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Originally due for release in 2004, Longhorn is unlikely to appear until 2005. This delay will mean that users with an Enterprise Agreement or those who have signed up to Microsoft's Software Assurance programme could suffer financially.
The main benefit of the Software Assurance programme is that users get free upgrades to the latest software. However, this would only be cost-effective if a business upgraded its software every two to three years. If the time span was longer, it would be more cost-effective to buy the software outright.
With the prospect of delays in the release of Longhorn, Kurt Schlegel, an analyst with Meta Group, said, "Organisations that purchased a three-year software subscription in Q4 2001 may see their upgrade rights expire before the new Windows release is delivered."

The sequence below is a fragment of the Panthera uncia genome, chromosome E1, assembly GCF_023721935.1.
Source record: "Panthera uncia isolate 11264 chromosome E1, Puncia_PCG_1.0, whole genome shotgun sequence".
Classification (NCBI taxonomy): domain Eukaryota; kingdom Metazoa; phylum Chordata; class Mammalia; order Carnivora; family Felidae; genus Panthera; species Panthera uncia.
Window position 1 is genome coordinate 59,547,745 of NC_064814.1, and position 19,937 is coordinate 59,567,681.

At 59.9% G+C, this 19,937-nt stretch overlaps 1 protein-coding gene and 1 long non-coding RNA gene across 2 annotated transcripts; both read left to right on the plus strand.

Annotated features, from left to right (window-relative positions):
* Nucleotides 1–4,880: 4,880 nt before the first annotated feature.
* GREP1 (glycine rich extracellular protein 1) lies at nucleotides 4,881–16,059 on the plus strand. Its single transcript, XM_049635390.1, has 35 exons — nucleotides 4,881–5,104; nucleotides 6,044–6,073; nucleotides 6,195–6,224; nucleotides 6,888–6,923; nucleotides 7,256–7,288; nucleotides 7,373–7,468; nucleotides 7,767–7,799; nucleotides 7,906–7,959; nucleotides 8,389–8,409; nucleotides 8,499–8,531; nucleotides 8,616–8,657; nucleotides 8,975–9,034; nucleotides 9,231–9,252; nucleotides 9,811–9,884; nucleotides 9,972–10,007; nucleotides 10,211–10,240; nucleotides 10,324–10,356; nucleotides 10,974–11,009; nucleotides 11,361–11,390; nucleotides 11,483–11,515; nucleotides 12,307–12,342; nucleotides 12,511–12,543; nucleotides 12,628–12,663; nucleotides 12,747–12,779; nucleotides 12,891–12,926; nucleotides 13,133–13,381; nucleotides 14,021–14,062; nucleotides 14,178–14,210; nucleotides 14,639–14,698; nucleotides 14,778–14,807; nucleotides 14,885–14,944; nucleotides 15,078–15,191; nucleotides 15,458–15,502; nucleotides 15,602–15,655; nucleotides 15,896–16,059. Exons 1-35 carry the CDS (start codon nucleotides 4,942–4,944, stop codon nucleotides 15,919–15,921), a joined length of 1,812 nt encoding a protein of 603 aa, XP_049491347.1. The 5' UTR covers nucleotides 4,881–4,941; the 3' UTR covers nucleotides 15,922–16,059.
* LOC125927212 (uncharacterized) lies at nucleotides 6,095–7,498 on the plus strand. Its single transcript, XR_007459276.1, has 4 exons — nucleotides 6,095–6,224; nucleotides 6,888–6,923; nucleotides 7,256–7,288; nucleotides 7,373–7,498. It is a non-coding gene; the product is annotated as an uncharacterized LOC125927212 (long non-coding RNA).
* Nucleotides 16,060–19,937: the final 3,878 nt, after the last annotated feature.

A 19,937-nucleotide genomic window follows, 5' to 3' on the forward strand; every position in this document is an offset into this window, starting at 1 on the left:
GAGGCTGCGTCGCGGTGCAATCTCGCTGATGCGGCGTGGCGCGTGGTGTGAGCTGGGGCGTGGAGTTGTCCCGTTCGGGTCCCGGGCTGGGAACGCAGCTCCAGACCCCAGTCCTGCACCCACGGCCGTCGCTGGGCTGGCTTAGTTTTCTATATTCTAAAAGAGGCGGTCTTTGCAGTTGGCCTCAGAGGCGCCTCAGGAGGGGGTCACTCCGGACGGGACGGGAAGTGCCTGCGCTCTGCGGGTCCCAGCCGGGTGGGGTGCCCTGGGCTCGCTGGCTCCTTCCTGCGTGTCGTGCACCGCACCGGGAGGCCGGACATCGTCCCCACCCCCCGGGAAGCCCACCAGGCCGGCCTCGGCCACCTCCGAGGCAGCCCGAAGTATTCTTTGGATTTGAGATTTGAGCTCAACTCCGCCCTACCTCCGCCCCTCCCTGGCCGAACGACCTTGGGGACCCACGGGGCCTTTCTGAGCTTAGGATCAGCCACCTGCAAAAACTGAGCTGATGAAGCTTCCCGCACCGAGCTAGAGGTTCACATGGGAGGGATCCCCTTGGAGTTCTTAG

Schlegel warned that there was no guarantee that Microsoft would release a new version of its software during the Software Assurance enrolment timespan.
Trustworthy Computing, Microsoft's security initiative, could delay Longhorn even further, said Schlegel.
"Microsoft's increased focus on rigorous beta testing, especially for security concerns, can only exacerbate the situation," he wrote in a briefing paper.
Microsoft is expected to unveil details about Longhorn at the company's annual professional developer's conference at the end of October.
Keep a tight rein on customisation in Office 2003 >>